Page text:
The allowable expenses are set forth in IRS Publication 502, and included items such as the purchase of the pet, training, food, supplies, and equipment.

Where you deduct those medical expenses could range from an Itemized Deduction (not the best) to a Flexible Spending Account, Health Savings Account (HSA), or if you are a small business owner under a Health Reimbursement Arrangement (HRA).

Bottom line, it’s critical that you speak with your doctor AND your accountant before making the leap into dog ownership if you are on the fence.

2. Guard Dog. The second most common, pet tax deduction, is in the area of security and protection. If you have supplies, materials, or inventory at your business premises, which could even be a garage or home office scenario, a guard dog could be a good choice for security.

Think of the cost for a digital/electronic security system compared to that of a guard dog. You may even save money in the process and gain a new ‘best friend’.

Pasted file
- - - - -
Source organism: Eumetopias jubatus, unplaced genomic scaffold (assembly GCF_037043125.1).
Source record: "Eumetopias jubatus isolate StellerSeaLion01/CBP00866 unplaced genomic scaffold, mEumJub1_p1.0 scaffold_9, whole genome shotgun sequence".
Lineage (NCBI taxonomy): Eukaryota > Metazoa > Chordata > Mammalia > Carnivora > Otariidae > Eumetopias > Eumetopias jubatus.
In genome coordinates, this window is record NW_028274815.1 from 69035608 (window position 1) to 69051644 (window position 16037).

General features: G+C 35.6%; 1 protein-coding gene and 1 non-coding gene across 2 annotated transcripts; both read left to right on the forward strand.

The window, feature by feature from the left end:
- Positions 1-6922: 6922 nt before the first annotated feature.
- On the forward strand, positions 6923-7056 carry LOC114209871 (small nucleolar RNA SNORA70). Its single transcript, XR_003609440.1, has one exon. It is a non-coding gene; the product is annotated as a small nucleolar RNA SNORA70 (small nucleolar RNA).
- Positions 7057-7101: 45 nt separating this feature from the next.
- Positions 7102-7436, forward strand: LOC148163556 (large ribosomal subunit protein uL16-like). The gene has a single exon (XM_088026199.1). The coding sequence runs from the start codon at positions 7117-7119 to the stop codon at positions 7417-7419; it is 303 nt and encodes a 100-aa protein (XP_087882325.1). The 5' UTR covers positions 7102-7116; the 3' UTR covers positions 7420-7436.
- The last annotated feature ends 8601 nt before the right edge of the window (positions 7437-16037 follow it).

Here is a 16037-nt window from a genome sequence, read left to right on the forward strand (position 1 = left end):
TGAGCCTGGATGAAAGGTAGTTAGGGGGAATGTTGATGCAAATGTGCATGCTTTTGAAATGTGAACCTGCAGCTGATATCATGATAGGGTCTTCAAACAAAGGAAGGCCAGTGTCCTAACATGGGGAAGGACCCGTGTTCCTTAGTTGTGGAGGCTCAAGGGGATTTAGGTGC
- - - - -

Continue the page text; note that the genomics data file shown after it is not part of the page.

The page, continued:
Although, there isn’t a specific certification or qualification for your canine to qualify as a guard dog, a typical house dog or family pet isn’t going to cut it.  For lack of a better word, this should generally be a ‘mean’ or ‘tough’ dog, and it would help if it was a member of a traditional guard dog breed such as a Rottweiler, German Shepherd, or Doberman Pinscher.

If your pet qualifies, you would be able to deduct dog food, vet bills, training, and other related expenses. However, keep in mind the dog is considered ‘business property’ and must be depreciated over 7 years (that’s human years not dog years).  But you could certainly use the 179 depreciation deduction and probably write-off the dog within the first year. Keep good records and be able to back up the purpose of the security and downplay the pet and friendly relationship.

3. Cats for Pest Control. As with the concept of a guard dog for security, cats are often used for pest control (or security from rats and mice). In fact, I was recently at Disneyland and noticed several feral cats enjoying the happiest place on earth. Surprisingly, Disney wasn’t shy about publicly stating that have over 20 cats in the park providing good ole fashion pest control.

In the case of Samuel T. Seawright  v. Commissioner, the Seawrights were entitled to a $300 business expense deduction for cat food.  The couple owned a junkyard and put the food out to attract feral cats, whom they needed on the premises to deter snakes and rats.